In The Whys of Lighting, Mark explores the fundamental goals of lighting. By holding these in mind, we can make better lighting decisions. The Whys are: Exposure, Modelling, Depth, Mood, and Effect.
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- It's a common misconception that modern digital cameras are so good you don't need to do any lighting anymore. Now while it is possible to record images without doing any lighting, very rarely are we presented with a scene to photograph that is just perfect the way it is. Usually some kind of manipulation of the lighting is necessary both to effectively record the subject and to make it look as good as possible. The first why of lighting is exposure. At the most fundamental level, you need a certain amount of light to record images.
Just because there's enough light to see by doesn't necessarily mean there's enough light to film by. By the way, when I use the verb to film in this course, or anyone does anywhere anymore, it doesn't necessarily mean we're talking about shooting on film. Just as you can do theater in spaces that aren't theaters, you can film on other media besides film. I think of film as more of an art form than as an actual flexible medium covered in light sensitive emulsion. By the same token, when you're filming with your digital camera, you still say you're rolling even though your camera has no moving parts.
Nothing is actually rolling in there. Data is just being written on a memory card, but I digress. Just as film has a certain sensitivity or ASA, the chip in any digital camera is designed to perform best with a certain amount of light hitting it. We control the exposure of the whole image with the iris or f-stop of the lens. If there's not enough light to get an exposure with the lens all the way open, you can increase the sensitivity of the camera. But when you do this, the image can become noisy and ugly.
Sometimes we just need to add light to a scene to make it bright enough to photograph. Beyond exposure, we also use light for modeling. The quality of a light source and where we put it relative to a subject can have a strong effect on what the subject looks like. A light shone from right above the camera can flatten out a subject while the same light coming from the side can show the shape and reveal more the detail. The direction of a light reveals the shape of the subject and we can control the apparent shape of it by moving the light.
Along the same lines, lighting can also be used to create depth. It's always a challenge to simulate the three dimensional depth of reality in a flat video image. By using backlight, we can separate the subject from its background and make it more prominent. We can also light something in the deep background of a shot to draw the eye back, enhancing this feeling of depth. We also can light for mood. Lighting can effect the emotional impact of your imagery. An image that's very bright with all the shadows filled in is gonna have a much cheerier feeling than a dark, contrasty image with lots of shadowy mystery.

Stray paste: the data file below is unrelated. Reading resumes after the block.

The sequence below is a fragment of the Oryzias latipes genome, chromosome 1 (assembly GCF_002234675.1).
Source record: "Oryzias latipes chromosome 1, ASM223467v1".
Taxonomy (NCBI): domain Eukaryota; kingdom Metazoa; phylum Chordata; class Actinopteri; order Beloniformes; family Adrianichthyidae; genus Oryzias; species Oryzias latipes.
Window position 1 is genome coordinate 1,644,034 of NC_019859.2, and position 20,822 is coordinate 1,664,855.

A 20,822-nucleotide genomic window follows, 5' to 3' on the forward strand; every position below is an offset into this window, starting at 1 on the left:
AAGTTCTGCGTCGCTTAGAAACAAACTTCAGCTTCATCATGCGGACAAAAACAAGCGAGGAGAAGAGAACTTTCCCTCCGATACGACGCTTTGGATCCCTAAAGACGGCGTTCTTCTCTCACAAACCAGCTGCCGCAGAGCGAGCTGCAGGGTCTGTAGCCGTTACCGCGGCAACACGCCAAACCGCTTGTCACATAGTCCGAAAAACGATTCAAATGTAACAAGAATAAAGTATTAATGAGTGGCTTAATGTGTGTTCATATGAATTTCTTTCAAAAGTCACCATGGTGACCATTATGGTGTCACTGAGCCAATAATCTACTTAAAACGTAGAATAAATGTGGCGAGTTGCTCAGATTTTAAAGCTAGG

By being conscious of the effect different levels of shadow have, you can create the correct emotional tone for what you're shooting. The fifth why of lighting is effect. With lighting, we can completely change reality. You can shoot at night and make it look like day, or day and make it look like night. You can create the impression of an off-screen window where there is none, or simulate moonlight, fire, television, or any other environmental lighting source that fits what you're doing.
You can make an office look like a disco or vice versa. Though that goes a bit beyond the scope of this course. So those are the five basic reasons for film lighting. To have enough light to record an image. That's exposure. To show shape. Modeling. To create depth in a flat image. To suggest an emotional state or mood, and to create an effect or an illusion of a different time or place. There's obviously a lot more to it, but these are some of the basic concepts that I keep in mind when I'm lighting a scene. We'll get into the techniques we use to achieve them in the rest of this course.
In this course, Mark W. Gray teaches the fundamentals of portrait lighting, including standard three-point lighting setups, how to light for specific subjects, and how to deal with the challenges of location shooting. He shows you the effect of big and small lighting changes, including angle, intensity, and color temperature. He discusses the various types of lighting equipment available, providing both professional options and affordable options. Mark also demonstrates how to go beyond the standard setup to achieve a variety of outcomes.
- Lighting fundamentals including shape, quality, color, and direction
- Understanding when to implement specific lighting techniques
- Controlling the quality of light
- The basic 3-point lighting setup
- Shooting outdoors and controlling sunlight
- Understanding color temperature and making correct color choices
- Finding budget-friendly lighting solutions
- Staging your shots for maximum quality and minimum effort